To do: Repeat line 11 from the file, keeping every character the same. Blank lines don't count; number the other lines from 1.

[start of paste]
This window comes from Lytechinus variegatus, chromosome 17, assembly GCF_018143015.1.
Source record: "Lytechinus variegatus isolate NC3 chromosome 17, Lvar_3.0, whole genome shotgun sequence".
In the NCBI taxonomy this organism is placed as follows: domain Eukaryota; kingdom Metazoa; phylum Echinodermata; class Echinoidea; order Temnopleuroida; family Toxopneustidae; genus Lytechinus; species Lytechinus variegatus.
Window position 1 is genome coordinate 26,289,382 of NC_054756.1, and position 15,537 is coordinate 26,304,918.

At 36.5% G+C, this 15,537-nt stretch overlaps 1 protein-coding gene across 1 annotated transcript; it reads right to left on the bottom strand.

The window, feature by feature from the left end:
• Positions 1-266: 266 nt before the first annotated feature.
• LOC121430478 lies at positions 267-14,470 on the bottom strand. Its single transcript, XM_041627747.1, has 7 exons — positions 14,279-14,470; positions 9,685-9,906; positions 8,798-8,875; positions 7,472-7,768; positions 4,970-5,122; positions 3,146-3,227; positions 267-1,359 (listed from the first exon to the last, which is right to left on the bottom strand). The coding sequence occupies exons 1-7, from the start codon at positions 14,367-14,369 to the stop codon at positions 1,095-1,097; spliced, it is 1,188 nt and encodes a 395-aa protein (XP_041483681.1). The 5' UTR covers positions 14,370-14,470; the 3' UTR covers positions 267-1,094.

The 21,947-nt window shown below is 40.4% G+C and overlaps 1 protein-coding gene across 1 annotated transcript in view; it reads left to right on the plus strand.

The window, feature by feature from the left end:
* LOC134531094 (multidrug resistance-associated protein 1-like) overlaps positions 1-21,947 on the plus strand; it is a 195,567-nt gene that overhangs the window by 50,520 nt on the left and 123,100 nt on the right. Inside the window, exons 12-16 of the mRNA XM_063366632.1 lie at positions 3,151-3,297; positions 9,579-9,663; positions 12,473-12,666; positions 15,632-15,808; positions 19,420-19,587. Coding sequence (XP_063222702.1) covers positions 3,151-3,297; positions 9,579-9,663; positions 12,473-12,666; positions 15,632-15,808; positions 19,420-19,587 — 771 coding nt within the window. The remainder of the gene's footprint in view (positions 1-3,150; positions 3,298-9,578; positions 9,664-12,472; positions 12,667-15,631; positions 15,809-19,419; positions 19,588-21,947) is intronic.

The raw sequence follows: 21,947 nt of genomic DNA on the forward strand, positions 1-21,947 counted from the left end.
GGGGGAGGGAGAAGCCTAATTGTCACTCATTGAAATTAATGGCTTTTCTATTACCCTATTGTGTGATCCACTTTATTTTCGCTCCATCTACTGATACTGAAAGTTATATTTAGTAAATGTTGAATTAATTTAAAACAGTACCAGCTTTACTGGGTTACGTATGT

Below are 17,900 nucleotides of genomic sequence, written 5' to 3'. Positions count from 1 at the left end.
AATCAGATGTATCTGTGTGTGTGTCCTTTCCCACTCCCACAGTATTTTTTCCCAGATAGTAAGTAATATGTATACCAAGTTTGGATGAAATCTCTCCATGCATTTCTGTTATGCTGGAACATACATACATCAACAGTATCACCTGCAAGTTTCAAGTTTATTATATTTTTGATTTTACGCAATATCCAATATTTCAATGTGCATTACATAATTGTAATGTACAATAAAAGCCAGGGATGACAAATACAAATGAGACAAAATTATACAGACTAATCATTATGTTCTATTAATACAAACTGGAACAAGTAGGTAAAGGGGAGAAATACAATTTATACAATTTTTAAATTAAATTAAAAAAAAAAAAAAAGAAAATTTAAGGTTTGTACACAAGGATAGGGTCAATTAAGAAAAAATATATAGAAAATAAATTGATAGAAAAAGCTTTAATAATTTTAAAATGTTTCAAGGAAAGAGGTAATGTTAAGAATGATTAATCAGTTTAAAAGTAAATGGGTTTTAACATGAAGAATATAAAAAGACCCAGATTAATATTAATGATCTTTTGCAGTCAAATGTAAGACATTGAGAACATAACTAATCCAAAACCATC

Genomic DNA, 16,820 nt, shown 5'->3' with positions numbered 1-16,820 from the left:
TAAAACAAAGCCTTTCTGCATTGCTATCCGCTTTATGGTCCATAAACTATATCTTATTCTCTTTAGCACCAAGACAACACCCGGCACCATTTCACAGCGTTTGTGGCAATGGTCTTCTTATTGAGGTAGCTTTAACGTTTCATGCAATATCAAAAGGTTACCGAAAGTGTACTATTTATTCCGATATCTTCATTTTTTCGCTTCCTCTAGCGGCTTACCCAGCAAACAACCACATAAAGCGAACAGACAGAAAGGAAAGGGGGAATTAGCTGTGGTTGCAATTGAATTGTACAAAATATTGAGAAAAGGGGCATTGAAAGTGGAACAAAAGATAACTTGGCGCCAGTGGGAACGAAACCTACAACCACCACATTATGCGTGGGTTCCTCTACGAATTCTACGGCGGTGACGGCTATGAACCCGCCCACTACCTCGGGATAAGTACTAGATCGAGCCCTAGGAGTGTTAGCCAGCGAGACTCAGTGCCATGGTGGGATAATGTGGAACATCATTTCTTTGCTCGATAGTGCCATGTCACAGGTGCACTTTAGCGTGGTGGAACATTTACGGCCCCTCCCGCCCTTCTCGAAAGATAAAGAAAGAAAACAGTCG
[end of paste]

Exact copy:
* LOC134531094 (multidrug resistance-associated protein 1-like) overlaps positions 1-21,947 on the plus strand; it is a 195,567-nt gene that overhangs the window by 50,520 nt on the left and 123,100 nt on the right. Inside the window, exons 12-16 of the mRNA XM_063366632.1 lie at positions 3,151-3,297; positions 9,579-9,663; positions 12,473-12,666; positions 15,632-15,808; positions 19,420-19,587. Coding sequence (XP_063222702.1) covers positions 3,151-3,297; positions 9,579-9,663; positions 12,473-12,666; positions 15,632-15,808; positions 19,420-19,587 — 771 coding nt within the window. The remainder of the gene's footprint in view (positions 1-3,150; positions 3,298-9,578; positions 9,664-12,472; positions 12,667-15,631; positions 15,809-19,419; positions 19,588-21,947) is intronic.